Dear Tom and Alan:Just got back from our tax preparer.
She is really pushing long-term care for my wife and myself. We’re not even on Medicare yet! Aren’t these things ridiculously expensive?
The CPA says this is the insurance we’re most likely to use. I’m 62, my wife is 59.
How much would it cost us?
Tom: There is no “average” cost, Joe.
The expense for long-term care coverage varies according to your age, health, location and the financial instrument you use.
We can definitely tell you the average cost of the services you might receive if you should need them.
For example, most people want to begin receiving help in their own home. The average hourly rate for home care in Napa is about $27.
Adult day care is an option that costs between $92 and $127 per day in our area.
Assisted living ranges between $4,850 and $6,000 per month in Napa.
For the facilities that also have a Memory Care unit (for Alzheimer’s patients), the additional cost can be as much as $1,150 per month. All of the above estimates are for 2017 from PayingforSeniorCare.com.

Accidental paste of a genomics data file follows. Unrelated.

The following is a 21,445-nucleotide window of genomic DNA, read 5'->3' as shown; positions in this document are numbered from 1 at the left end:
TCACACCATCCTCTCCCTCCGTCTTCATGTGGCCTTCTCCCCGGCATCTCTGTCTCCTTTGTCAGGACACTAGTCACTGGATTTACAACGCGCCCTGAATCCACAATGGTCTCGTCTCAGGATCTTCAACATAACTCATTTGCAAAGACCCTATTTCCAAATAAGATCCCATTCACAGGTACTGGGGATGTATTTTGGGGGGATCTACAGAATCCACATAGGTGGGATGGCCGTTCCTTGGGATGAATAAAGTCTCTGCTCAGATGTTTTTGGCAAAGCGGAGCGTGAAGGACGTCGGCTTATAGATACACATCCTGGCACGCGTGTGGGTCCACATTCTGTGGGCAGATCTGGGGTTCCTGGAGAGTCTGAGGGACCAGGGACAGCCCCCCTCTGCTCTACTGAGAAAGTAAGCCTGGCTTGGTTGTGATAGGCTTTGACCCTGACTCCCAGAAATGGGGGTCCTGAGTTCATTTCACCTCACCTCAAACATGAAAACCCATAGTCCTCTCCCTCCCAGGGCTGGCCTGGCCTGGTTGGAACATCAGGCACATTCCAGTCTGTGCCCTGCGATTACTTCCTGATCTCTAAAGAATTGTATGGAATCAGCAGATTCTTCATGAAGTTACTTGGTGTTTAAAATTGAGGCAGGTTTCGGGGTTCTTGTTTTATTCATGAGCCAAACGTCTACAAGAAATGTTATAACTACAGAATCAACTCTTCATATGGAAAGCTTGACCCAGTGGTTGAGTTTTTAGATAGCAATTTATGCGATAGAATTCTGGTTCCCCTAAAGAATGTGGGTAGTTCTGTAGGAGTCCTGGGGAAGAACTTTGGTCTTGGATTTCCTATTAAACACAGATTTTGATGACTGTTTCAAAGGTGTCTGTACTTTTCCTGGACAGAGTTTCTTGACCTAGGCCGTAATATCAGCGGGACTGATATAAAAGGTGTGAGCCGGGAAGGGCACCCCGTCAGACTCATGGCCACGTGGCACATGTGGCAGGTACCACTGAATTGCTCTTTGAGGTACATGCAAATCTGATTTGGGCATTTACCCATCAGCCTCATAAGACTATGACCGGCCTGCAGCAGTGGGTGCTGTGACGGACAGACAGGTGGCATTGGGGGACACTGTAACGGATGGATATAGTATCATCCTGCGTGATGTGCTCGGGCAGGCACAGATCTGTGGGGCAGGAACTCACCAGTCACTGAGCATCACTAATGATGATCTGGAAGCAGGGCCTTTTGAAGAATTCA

Al: The March, 2018, AARP Bulletin gives a nationwide look at long-term care.
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For nursing home care, the median annual cost in Texas is $54,800; in Connecticut it’s $150,200. Whatever you do, don’t make an impulsive move to Alaska: the cost there is $292,000!
The article begins by pointing out that if you live to age 65, the odds are 50-50 that you’ll need the benefits of long-term care.
Tom: Just to clarify, Medicare does not cover what is termed “custodial” care.
You are limited to paid coverage only up to a total of 100 days of skilled nursing care.
The idea seems to be that you’re not going to get better, so someone else will have to care for you.
That “someone” is usually a family member, that’s why home care is so important. Some long-term care policies allow family members to get paid for providing care in the home.
Al: In the AARP piece by Ellen Stark, she points out that only 7.2 million Americans actually have long-term care insurance.
Also, there are fewer companies offering long-term care policies. In the 1990s, there were 100 companies; now there are barely 15.
Since you have to be in good health to qualify, many see it as a waste of money for something you may never use.
Tom: So, the new wrinkle in all of this is what they call “hybrid” policies. For example, a whole life policy that has a rider for long-term care benefits.
The premium is locked in, and the benefit goes to your heirs if you never use the long-term care feature.
Another is the annuity with long-term care benefits that works the same except requires a greater initial deposit.